Five killed in Ukrainian strikes on Russian border regions, Donetsk, officials say

By Thomson Reuters May 11, 2024 | 8:26 AM

MOSCOW (Reuters) -Five people were killed and nine wounded in three separate Ukrainian drone and artillery strikes on the Russian border provinces of Belgorod and Kursk, and the city of Donetsk, which Russia claims to have annexed, local officials said on Saturday.

Denis Pushilin, the Russian-installed head of east Ukraine’s Donetsk region, said in a statement posted on the Telegram messaging app that three civilians had been killed and eight more injured when a Ukrainian missile struck a restaurant in Donetsk city.

Donetsk, which fell under the control of Russian-backed separatists in 2014, regularly came under Ukrainian shelling after Moscow ordered tens of thousands of troops into Ukraine in February 2022, but became more secure after Kyiv’s troops were forced from its outskirts earlier this year.

Belgorod region governor Vyacheslav Gladkov said in a statement posted on Telegram that one man had been killed and another injured after a Ukrainian drone hit a parked truck in the border village of Novostroyevka-Pervaya.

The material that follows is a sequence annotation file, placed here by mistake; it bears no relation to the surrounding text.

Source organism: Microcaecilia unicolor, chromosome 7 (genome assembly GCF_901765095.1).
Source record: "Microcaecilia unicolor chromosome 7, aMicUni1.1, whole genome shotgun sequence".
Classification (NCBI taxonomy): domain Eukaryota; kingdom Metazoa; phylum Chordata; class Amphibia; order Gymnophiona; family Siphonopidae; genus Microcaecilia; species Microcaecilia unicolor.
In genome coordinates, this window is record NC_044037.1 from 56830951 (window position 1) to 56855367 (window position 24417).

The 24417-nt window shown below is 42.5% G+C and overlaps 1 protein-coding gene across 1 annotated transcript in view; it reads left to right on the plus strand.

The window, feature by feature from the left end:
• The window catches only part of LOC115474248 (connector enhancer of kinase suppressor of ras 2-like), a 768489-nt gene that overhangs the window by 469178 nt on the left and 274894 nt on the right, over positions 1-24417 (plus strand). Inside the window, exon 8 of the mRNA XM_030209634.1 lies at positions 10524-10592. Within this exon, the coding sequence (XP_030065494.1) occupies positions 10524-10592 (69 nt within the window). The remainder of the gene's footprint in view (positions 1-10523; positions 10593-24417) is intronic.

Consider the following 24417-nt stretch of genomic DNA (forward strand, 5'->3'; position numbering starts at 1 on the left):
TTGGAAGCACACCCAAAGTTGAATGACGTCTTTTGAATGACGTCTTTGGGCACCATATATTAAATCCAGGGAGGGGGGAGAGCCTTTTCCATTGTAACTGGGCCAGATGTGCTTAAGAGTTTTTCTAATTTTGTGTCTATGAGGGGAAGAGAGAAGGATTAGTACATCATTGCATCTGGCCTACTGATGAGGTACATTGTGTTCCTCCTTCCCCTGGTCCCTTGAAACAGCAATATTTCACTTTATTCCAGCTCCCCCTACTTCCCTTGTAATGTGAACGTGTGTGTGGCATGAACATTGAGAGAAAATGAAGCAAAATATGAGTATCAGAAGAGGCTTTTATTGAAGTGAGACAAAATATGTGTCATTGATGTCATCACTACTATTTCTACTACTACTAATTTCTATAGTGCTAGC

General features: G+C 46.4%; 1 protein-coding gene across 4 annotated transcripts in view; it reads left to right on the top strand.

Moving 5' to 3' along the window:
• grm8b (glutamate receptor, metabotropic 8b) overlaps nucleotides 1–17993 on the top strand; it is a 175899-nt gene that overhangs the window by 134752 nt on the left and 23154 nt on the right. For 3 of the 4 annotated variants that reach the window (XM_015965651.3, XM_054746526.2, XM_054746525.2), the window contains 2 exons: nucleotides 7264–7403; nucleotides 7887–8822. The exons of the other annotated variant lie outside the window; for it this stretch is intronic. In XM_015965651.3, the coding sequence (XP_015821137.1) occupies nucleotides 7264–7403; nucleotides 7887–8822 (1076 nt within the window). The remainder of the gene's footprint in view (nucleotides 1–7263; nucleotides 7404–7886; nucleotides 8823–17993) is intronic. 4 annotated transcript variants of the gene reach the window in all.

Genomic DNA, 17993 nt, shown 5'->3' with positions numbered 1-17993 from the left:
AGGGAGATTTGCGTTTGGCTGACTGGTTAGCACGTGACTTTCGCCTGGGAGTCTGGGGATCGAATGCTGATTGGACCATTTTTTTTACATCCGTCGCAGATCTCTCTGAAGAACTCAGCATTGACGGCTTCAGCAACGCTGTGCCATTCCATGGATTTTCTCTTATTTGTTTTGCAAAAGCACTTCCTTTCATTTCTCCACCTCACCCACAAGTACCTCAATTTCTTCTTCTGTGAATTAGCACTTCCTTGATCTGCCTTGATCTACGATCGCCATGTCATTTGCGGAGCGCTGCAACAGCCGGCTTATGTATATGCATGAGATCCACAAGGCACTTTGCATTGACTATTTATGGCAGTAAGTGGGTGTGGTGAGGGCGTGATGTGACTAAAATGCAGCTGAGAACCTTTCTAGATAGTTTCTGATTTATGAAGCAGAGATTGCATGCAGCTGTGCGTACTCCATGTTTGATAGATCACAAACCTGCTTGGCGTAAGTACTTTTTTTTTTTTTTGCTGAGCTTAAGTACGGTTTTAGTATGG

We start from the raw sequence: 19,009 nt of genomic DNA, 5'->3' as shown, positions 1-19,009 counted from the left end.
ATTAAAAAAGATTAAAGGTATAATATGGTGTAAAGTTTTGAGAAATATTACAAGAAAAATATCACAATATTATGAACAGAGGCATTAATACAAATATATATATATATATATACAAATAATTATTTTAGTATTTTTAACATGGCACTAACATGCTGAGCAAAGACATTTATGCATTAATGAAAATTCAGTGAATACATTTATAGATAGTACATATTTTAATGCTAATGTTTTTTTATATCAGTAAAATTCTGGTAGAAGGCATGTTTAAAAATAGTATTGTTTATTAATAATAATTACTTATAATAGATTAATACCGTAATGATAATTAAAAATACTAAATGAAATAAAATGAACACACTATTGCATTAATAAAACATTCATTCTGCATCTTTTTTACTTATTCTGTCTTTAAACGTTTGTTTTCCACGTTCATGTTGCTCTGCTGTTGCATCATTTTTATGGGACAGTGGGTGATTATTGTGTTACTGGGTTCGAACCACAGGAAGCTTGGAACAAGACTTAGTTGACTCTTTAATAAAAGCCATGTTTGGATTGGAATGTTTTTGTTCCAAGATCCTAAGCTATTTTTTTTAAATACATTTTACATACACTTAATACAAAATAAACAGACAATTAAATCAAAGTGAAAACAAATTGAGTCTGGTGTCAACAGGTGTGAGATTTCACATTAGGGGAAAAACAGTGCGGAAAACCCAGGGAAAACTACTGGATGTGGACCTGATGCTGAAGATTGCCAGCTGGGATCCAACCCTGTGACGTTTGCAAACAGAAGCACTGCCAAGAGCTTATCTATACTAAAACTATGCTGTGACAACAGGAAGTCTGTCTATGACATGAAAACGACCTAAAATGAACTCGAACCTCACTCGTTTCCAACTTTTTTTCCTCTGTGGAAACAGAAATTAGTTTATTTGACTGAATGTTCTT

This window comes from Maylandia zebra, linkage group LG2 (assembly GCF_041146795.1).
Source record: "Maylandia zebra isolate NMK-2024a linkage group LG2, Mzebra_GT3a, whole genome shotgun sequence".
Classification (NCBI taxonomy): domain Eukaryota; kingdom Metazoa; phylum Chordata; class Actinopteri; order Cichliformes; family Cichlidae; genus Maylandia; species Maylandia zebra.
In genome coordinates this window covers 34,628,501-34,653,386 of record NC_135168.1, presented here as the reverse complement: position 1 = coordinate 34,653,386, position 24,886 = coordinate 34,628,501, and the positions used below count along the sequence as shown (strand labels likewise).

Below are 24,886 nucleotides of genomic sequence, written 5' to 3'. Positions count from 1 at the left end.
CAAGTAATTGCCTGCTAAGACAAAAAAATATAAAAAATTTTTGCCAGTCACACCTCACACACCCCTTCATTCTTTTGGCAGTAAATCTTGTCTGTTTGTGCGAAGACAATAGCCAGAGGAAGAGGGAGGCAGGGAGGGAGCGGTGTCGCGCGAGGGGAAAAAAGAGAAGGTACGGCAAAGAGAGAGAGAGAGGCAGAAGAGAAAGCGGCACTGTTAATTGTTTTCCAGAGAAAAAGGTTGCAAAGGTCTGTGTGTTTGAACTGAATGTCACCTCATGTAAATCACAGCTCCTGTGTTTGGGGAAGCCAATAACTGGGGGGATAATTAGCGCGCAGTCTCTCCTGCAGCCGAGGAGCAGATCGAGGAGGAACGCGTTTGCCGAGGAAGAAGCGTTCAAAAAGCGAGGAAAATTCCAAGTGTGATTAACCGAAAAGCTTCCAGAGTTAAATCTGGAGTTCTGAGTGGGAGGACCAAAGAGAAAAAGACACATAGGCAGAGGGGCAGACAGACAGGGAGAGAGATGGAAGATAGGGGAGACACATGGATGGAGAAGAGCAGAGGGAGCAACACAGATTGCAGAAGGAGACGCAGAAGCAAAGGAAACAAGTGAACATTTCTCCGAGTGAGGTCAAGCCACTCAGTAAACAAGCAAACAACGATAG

His counterpart in neighbouring Kursk region, Roman Starovoit, said that a civilian had died in hospital after being wounded in a drone strike on the frontier town of Sudzha.

Both Belgorod and Kursk regions have come under regular attack since Moscow ordered tens of thousands of troops into Ukraine in February 2022.

Separately, a Moscow-installed official in Ukraine’s Luhansk region said that the death toll in a missile strike that caused a large fire with major damage at a fuel depot in the town of Rovenky had risen to four, with 11 injured.

Russia’s defence ministry said earlier on Saturday that it had intercepted a string of attempted Ukrainian drone and rocket artillery strikes on its territory.

In a statement posted on Telegram, the ministry said its forces had downed 21 rockets and 16 drones across Russia’s Belgorod, Kursk and Volgograd regions.

(Writing by Felix Light; Editing by Guy Faulconbridge, Alison Williams and Emelia Sithole-Matarise)